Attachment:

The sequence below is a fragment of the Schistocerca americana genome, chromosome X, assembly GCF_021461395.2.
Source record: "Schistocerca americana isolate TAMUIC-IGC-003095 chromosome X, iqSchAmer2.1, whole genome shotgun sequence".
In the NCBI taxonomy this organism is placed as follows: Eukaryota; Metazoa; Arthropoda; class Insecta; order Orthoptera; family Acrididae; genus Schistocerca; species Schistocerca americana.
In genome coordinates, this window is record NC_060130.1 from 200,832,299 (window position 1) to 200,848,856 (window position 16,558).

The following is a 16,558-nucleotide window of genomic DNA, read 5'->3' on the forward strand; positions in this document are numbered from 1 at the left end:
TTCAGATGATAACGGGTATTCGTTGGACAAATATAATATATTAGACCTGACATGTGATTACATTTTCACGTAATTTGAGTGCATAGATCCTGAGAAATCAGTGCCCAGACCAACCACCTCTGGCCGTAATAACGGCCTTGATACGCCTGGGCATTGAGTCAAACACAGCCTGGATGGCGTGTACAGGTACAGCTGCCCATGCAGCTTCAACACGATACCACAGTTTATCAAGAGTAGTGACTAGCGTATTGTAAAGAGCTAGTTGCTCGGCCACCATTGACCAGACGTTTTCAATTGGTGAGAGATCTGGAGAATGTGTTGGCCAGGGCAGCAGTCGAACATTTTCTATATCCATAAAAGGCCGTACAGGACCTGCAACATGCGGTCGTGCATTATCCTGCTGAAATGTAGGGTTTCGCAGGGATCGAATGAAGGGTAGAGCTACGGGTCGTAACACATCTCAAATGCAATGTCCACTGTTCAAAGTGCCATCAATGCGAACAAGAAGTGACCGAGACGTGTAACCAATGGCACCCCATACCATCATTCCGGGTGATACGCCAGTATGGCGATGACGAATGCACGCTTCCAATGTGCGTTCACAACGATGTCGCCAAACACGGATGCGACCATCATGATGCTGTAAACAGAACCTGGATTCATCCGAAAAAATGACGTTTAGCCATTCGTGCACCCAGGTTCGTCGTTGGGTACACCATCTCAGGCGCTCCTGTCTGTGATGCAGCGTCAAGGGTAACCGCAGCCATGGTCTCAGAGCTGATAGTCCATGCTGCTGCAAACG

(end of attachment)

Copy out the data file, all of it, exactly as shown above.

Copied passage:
The sequence below is a fragment of the Schistocerca americana genome, chromosome X, assembly GCF_021461395.2.
Source record: "Schistocerca americana isolate TAMUIC-IGC-003095 chromosome X, iqSchAmer2.1, whole genome shotgun sequence".
In the NCBI taxonomy this organism is placed as follows: Eukaryota; Metazoa; Arthropoda; class Insecta; order Orthoptera; family Acrididae; genus Schistocerca; species Schistocerca americana.
In genome coordinates, this window is record NC_060130.1 from 200,832,299 (window position 1) to 200,848,856 (window position 16,558).

The following is a 16,558-nucleotide window of genomic DNA, read 5'->3' on the forward strand; positions in this document are numbered from 1 at the left end:
TTCAGATGATAACGGGTATTCGTTGGACAAATATAATATATTAGACCTGACATGTGATTACATTTTCACGTAATTTGAGTGCATAGATCCTGAGAAATCAGTGCCCAGACCAACCACCTCTGGCCGTAATAACGGCCTTGATACGCCTGGGCATTGAGTCAAACACAGCCTGGATGGCGTGTACAGGTACAGCTGCCCATGCAGCTTCAACACGATACCACAGTTTATCAAGAGTAGTGACTAGCGTATTGTAAAGAGCTAGTTGCTCGGCCACCATTGACCAGACGTTTTCAATTGGTGAGAGATCTGGAGAATGTGTTGGCCAGGGCAGCAGTCGAACATTTTCTATATCCATAAAAGGCCGTACAGGACCTGCAACATGCGGTCGTGCATTATCCTGCTGAAATGTAGGGTTTCGCAGGGATCGAATGAAGGGTAGAGCTACGGGTCGTAACACATCTCAAATGCAATGTCCACTGTTCAAAGTGCCATCAATGCGAACAAGAAGTGACCGAGACGTGTAACCAATGGCACCCCATACCATCATTCCGGGTGATACGCCAGTATGGCGATGACGAATGCACGCTTCCAATGTGCGTTCACAACGATGTCGCCAAACACGGATGCGACCATCATGATGCTGTAAACAGAACCTGGATTCATCCGAAAAAATGACGTTTAGCCATTCGTGCACCCAGGTTCGTCGTTGGGTACACCATCTCAGGCGCTCCTGTCTGTGATGCAGCGTCAAGGGTAACCGCAGCCATGGTCTCAGAGCTGATAGTCCATGCTGCTGCAAACG